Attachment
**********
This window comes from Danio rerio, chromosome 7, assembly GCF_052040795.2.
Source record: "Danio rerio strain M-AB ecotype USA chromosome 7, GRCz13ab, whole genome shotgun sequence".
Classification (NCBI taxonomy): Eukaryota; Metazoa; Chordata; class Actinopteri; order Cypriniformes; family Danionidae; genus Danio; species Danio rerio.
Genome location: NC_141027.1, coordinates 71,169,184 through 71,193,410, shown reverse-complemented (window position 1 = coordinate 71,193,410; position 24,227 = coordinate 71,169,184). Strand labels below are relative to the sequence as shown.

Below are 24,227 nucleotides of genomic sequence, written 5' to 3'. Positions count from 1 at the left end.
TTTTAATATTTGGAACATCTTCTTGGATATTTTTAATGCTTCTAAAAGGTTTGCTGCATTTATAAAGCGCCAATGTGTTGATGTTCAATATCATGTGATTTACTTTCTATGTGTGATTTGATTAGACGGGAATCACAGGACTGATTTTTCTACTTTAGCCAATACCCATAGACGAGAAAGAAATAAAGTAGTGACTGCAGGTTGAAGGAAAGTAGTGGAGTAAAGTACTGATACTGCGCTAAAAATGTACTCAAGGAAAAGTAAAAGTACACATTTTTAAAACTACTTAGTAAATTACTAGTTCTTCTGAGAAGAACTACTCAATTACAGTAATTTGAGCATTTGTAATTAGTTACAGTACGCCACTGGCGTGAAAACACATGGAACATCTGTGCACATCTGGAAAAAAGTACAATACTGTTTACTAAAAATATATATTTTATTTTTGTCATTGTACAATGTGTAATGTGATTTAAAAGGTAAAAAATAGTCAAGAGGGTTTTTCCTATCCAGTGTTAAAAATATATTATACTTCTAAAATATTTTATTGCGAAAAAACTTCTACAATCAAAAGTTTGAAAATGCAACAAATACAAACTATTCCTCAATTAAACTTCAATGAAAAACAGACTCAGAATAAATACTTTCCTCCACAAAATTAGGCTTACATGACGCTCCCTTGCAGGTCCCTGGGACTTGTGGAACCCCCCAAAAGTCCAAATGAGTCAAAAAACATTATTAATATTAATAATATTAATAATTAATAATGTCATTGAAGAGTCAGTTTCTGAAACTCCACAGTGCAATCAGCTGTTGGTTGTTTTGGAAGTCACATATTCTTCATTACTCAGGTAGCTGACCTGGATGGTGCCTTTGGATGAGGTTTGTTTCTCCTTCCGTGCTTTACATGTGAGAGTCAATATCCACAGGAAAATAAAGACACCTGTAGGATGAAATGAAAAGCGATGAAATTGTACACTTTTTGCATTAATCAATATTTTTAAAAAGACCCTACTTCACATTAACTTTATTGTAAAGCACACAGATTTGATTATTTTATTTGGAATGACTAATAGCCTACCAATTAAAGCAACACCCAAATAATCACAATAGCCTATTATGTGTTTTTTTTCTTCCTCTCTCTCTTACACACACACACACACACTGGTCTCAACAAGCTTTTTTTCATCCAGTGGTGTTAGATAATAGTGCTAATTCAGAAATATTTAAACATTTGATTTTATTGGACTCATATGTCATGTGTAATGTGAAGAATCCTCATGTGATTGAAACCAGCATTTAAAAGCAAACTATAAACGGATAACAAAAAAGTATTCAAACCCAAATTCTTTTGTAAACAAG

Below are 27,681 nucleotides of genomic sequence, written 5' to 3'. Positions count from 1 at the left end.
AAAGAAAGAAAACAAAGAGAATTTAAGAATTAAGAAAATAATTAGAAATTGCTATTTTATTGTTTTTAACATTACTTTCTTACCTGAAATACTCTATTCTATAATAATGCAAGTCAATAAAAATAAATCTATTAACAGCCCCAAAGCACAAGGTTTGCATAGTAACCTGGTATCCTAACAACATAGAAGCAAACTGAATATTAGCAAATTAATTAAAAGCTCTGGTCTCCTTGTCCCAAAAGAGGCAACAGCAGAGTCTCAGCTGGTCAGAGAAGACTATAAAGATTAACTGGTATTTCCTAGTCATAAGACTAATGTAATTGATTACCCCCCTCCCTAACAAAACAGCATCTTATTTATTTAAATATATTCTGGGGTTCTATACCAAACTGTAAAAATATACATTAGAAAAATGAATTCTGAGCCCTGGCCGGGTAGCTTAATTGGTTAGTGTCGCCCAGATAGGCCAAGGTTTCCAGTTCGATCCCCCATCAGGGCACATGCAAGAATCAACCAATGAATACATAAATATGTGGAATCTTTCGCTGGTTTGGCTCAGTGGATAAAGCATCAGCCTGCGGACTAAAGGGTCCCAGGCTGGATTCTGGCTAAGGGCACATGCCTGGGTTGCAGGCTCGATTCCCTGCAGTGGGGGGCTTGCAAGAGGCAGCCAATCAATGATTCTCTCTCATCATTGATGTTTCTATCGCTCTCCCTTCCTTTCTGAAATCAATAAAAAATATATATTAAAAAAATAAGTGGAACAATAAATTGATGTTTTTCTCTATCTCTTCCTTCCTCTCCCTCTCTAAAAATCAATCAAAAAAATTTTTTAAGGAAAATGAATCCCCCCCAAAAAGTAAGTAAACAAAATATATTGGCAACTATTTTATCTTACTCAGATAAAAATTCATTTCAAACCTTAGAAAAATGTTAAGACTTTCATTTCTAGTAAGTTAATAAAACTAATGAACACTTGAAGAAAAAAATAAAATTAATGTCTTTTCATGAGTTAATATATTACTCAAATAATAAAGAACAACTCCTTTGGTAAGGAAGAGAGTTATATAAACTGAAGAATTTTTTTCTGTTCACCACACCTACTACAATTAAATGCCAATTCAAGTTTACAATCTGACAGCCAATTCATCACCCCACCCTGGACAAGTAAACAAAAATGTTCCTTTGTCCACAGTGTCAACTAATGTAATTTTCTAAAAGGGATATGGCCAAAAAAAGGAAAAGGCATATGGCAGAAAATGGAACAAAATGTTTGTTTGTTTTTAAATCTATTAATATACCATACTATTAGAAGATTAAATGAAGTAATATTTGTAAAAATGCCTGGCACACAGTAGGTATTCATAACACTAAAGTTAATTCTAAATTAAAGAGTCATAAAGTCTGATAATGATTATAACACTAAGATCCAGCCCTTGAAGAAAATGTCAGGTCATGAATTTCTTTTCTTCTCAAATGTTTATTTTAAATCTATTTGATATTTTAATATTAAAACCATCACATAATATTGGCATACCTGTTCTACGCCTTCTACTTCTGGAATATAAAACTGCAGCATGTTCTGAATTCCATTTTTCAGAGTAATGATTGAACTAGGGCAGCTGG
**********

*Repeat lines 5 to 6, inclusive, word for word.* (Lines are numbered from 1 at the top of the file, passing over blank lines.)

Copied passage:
Below are 24,227 nucleotides of genomic sequence, written 5' to 3'. Positions count from 1 at the left end.
TTTTAATATTTGGAACATCTTCTTGGATATTTTTAATGCTTCTAAAAGGTTTGCTGCATTTATAAAGCGCCAATGTGTTGATGTTCAATATCATGTGATTTACTTTCTATGTGTGATTTGATTAGACGGGAATCACAGGACTGATTTTTCTACTTTAGCCAATACCCATAGACGAGAAAGAAATAAAGTAGTGACTGCAGGTTGAAGGAAAGTAGTGGAGTAAAGTACTGATACTGCGCTAAAAATGTACTCAAGGAAAAGTAAAAGTACACATTTTTAAAACTACTTAGTAAATTACTAGTTCTTCTGAGAAGAACTACTCAATTACAGTAATTTGAGCATTTGTAATTAGTTACAGTACGCCACTGGCGTGAAAACACATGGAACATCTGTGCACATCTGGAAAAAAGTACAATACTGTTTACTAAAAATATATATTTTATTTTTGTCATTGTACAATGTGTAATGTGATTTAAAAGGTAAAAAATAGTCAAGAGGGTTTTTCCTATCCAGTGTTAAAAATATATTATACTTCTAAAATATTTTATTGCGAAAAAACTTCTACAATCAAAAGTTTGAAAATGCAACAAATACAAACTATTCCTCAATTAAACTTCAATGAAAAACAGACTCAGAATAAATACTTTCCTCCACAAAATTAGGCTTACATGACGCTCCCTTGCAGGTCCCTGGGACTTGTGGAACCCCCCAAAAGTCCAAATGAGTCAAAAAACATTATTAATATTAATAATATTAATAATTAATAATGTCATTGAAGAGTCAGTTTCTGAAACTCCACAGTGCAATCAGCTGTTGGTTGTTTTGGAAGTCACATATTCTTCATTACTCAGGTAGCTGACCTGGATGGTGCCTTTGGATGAGGTTTGTTTCTCCTTCCGTGCTTTACATGTGAGAGTCAATATCCACAGGAAAATAAAGACACCTGTAGGATGAAATGAAAAGCGATGAAATTGTACACTTTTTGCATTAATCAATATTTTTAAAAAGACCCTACTTCACATTAACTTTATTGTAAAGCACACAGATTTGATTATTTTATTTGGAATGACTAATAGCCTACCAATTAAAGCAACACCCAAATAATCACAATAGCCTATTATGTGTTTTTTTTCTTCCTCTCTCTCTTACACACACACACACACACTGGTCTCAACAAGCTTTTTTTCATCCAGTGGTGTTAGATAATAGTGCTAATTCAGAAATATTTAAACATTTGATTTTATTGGACTCATATGTCATGTGTAATGTGAAGAATCCTCATGTGATTGAAACCAGCATTTAAAAGCAAACTATAAACGGATAACAAAAAAGTATTCAAACCCAAATTCTTTTGTAAACAAG